Intel has revealed that its fourth-quarter revenues reached a record US$8.74 billion, with net income of $2.2 billion, or 33 cents per share — more than double the year-ago tally. While some of those profits resulted from a tax break of approximately 9 cents per share, the company also took a $611 million writedown in the quarter.
Calling Intel a bellwether stock, Yankee Group senior analyst Laura DiDio told the E-Commerce Times that the company’s 22 percent rise in revenues compared with fourth-quarter 2002 is good news for the economy — and an auspicious beginning for 2004.
“[Those numbers are] telling me that corporate enterprises are now loosening the purse strings on capital expenditures,” DiDio said. “For the last three years, enterprises have kept from purchasing hardware, but they cannot hold off any longer. And Intel has 90 percent of the chip market, so [it is] in a good position to profit.”
The company’s net income gains were even more dramatic. According to Intel, net income rose 31 percent from the previous quarter and 106 percent from the fourth quarter of 2002.
Not surprisingly, the company seemed happy with its reported numbers.
“We ended the year on a high note as ongoing strength in emerging markets coupled with improving demand in established markets drove revenue to record levels,” Intel CEO Craig Barrett said.
“Intel’s substantial investments in capital and R&D over the past few years allowed us to ship record microprocessor units in 2003 and introduce exciting new products, such as Intel Centrino mobile technology,” Barrett added.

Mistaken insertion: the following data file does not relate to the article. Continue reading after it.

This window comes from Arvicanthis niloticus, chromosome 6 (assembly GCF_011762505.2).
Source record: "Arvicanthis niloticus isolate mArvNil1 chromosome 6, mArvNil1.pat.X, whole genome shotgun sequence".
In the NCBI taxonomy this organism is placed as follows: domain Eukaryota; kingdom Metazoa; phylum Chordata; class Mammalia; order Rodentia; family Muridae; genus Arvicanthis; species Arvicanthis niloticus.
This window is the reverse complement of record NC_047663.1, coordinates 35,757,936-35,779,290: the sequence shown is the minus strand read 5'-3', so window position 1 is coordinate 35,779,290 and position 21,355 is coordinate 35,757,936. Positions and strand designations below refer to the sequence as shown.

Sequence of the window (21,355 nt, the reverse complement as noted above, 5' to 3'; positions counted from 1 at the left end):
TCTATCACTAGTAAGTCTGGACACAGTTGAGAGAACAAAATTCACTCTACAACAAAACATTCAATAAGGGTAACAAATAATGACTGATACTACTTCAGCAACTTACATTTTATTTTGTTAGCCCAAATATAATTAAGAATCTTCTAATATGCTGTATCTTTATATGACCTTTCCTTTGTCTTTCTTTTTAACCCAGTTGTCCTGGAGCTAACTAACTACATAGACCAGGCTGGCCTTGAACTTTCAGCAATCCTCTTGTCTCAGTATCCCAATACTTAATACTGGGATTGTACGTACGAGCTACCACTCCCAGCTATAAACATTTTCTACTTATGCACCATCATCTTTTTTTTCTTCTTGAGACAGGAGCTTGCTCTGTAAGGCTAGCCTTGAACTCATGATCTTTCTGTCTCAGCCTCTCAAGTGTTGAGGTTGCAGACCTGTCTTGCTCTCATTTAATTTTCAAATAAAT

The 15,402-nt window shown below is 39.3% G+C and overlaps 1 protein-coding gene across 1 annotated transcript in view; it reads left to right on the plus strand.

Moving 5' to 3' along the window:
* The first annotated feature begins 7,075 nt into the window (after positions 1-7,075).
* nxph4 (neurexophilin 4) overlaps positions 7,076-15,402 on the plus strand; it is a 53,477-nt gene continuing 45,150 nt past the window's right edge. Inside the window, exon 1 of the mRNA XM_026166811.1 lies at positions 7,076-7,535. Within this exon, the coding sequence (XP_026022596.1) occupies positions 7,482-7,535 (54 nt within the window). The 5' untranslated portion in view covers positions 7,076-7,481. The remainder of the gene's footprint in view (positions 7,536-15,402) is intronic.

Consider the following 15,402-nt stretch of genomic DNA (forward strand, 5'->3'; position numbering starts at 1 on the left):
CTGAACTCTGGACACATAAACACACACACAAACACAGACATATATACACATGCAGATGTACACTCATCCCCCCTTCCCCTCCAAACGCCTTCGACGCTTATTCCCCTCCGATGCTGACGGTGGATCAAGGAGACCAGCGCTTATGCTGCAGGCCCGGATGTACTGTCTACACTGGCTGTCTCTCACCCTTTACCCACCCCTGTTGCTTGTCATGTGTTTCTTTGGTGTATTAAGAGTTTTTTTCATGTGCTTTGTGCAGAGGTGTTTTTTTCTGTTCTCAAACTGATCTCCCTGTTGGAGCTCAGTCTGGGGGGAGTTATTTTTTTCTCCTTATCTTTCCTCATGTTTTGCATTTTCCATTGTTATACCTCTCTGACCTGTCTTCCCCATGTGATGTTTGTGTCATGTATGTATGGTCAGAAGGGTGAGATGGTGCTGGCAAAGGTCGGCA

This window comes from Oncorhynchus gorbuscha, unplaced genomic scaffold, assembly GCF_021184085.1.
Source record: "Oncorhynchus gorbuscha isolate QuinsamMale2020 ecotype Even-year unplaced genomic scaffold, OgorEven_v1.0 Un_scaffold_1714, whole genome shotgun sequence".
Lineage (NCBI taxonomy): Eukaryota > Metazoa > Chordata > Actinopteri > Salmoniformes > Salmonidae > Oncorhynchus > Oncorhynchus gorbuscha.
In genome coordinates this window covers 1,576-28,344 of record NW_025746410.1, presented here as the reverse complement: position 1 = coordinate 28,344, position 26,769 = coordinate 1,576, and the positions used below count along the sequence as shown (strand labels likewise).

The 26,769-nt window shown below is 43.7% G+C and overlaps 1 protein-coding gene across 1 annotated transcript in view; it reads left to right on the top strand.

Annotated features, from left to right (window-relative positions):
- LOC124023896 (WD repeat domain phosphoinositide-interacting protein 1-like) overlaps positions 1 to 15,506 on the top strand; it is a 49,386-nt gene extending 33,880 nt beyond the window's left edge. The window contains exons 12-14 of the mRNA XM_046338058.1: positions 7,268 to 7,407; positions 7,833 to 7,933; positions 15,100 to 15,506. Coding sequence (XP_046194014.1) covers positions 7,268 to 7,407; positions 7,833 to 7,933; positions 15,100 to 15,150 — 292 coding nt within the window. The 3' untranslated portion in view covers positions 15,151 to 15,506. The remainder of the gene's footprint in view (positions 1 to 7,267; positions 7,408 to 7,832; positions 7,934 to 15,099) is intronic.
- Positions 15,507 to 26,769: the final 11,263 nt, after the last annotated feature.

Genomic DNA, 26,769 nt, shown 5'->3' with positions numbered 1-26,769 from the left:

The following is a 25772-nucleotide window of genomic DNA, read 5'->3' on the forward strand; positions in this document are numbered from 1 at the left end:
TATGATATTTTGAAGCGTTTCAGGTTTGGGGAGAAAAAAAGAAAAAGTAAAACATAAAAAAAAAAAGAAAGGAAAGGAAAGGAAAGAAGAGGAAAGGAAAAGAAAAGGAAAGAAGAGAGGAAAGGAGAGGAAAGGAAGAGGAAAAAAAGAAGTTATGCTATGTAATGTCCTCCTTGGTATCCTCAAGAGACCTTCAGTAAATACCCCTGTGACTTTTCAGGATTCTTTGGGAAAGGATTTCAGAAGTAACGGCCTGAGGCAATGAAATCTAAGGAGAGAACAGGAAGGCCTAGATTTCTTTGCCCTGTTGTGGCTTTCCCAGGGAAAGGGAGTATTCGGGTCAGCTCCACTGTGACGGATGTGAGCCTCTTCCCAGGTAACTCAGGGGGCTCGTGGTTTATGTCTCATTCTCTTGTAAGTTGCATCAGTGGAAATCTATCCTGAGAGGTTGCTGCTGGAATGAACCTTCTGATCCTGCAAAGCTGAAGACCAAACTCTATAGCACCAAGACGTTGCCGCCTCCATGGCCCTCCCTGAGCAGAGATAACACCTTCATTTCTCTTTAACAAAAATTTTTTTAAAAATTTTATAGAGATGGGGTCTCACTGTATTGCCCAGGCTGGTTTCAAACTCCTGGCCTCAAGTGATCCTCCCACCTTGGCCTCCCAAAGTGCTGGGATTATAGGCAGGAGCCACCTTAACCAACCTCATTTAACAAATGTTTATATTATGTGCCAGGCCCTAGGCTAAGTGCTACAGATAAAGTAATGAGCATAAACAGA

Roger Kay, research manager for desktop PC hardware at IDC, told the E-Commerce Times that Intel’s Centrino mobile chip was a big contributor to earnings because of an overall shift to mobile computing under way among both companies and individuals. Centrino is seen as a high-end product and commands a higher average selling price than comparable desktop chips, he said.
Strong Sales, Tight Budget
For her part, DiDio said Intel’s earnings reflect increased overall demand for PC logic chips. “Laptop and consumer markets have gotten pretty strong because hardware prices on the whole have come down so much,” she noted.
Although the rate of demand for processors has slowed in developed countries in North America and Western Europe, she said, it has not quite reached the saturation point. Chips still are selling at a robust rate in those markets.
More importantly, demand for Intel chips in Pacific Rim countries, Russia and India has more than compensated for slowing demand in the West. According to Intel’s numbers, revenues in the Asia-Pacific region totaled about $3.48 billion, a 40 percent jump from the same quarter last year.
At the same time, DiDio added, Intel is watching its bottom line closely, staying under its $3.6 billion capital spending budget for new equipment. After all, the company has said it expects the first quarter of 2004 to be weaker than the fourth quarter of 2003.
Kay noted that although Intel’s earnings per share surpassed official expectations, the company’s numbers were not wholly unexpected in the current rising market. He said the economy is in its third quarter of “pretty good growth” and Intel benefits from that rise because it sells its chips to all players.
He also said Intel’s yearly revenue growth from 2002 meets IDC’s expectations, and the company’s 152 million units shipped marks a record for the industry.